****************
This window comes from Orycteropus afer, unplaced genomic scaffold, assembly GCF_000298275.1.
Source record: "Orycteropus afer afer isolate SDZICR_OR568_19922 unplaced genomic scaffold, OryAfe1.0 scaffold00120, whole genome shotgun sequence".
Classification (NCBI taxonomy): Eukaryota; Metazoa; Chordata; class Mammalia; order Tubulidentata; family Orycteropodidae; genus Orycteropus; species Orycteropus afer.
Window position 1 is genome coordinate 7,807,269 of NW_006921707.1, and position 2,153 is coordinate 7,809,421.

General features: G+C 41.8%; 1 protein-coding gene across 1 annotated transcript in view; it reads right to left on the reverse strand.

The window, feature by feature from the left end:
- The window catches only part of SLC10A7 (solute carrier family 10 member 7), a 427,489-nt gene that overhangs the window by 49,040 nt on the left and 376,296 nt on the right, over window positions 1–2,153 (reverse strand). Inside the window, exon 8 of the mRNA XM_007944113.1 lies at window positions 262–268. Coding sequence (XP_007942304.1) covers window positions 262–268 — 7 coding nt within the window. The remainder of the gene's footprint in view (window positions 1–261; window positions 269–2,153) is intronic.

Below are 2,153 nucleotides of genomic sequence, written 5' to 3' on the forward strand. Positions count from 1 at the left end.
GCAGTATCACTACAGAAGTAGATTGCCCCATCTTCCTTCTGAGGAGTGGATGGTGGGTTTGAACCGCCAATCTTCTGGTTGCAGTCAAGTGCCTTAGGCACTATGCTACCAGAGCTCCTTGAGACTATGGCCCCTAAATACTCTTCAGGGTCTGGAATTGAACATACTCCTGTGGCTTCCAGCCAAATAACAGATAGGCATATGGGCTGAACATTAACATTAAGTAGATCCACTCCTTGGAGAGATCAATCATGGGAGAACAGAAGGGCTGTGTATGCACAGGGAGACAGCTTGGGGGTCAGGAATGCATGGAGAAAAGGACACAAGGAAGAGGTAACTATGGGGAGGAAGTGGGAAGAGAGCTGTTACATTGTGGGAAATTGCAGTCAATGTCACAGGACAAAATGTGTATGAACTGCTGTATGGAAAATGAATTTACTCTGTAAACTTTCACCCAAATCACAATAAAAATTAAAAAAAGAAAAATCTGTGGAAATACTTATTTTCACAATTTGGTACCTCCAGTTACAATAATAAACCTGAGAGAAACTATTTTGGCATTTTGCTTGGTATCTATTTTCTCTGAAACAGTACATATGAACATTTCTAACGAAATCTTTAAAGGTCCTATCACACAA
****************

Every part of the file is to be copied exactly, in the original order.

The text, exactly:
This window comes from Orycteropus afer, unplaced genomic scaffold, assembly GCF_000298275.1.
Source record: "Orycteropus afer afer isolate SDZICR_OR568_19922 unplaced genomic scaffold, OryAfe1.0 scaffold00120, whole genome shotgun sequence".
Classification (NCBI taxonomy): Eukaryota; Metazoa; Chordata; class Mammalia; order Tubulidentata; family Orycteropodidae; genus Orycteropus; species Orycteropus afer.
Window position 1 is genome coordinate 7,807,269 of NW_006921707.1, and position 2,153 is coordinate 7,809,421.

General features: G+C 41.8%; 1 protein-coding gene across 1 annotated transcript in view; it reads right to left on the reverse strand.

The window, feature by feature from the left end:
- The window catches only part of SLC10A7 (solute carrier family 10 member 7), a 427,489-nt gene that overhangs the window by 49,040 nt on the left and 376,296 nt on the right, over window positions 1–2,153 (reverse strand). Inside the window, exon 8 of the mRNA XM_007944113.1 lies at window positions 262–268. Coding sequence (XP_007942304.1) covers window positions 262–268 — 7 coding nt within the window. The remainder of the gene's footprint in view (window positions 1–261; window positions 269–2,153) is intronic.

Below are 2,153 nucleotides of genomic sequence, written 5' to 3' on the forward strand. Positions count from 1 at the left end.
GCAGTATCACTACAGAAGTAGATTGCCCCATCTTCCTTCTGAGGAGTGGATGGTGGGTTTGAACCGCCAATCTTCTGGTTGCAGTCAAGTGCCTTAGGCACTATGCTACCAGAGCTCCTTGAGACTATGGCCCCTAAATACTCTTCAGGGTCTGGAATTGAACATACTCCTGTGGCTTCCAGCCAAATAACAGATAGGCATATGGGCTGAACATTAACATTAAGTAGATCCACTCCTTGGAGAGATCAATCATGGGAGAACAGAAGGGCTGTGTATGCACAGGGAGACAGCTTGGGGGTCAGGAATGCATGGAGAAAAGGACACAAGGAAGAGGTAACTATGGGGAGGAAGTGGGAAGAGAGCTGTTACATTGTGGGAAATTGCAGTCAATGTCACAGGACAAAATGTGTATGAACTGCTGTATGGAAAATGAATTTACTCTGTAAACTTTCACCCAAATCACAATAAAAATTAAAAAAAGAAAAATCTGTGGAAATACTTATTTTCACAATTTGGTACCTCCAGTTACAATAATAAACCTGAGAGAAACTATTTTGGCATTTTGCTTGGTATCTATTTTCTCTGAAACAGTACATATGAACATTTCTAACGAAATCTTTAAAGGTCCTATCACACAA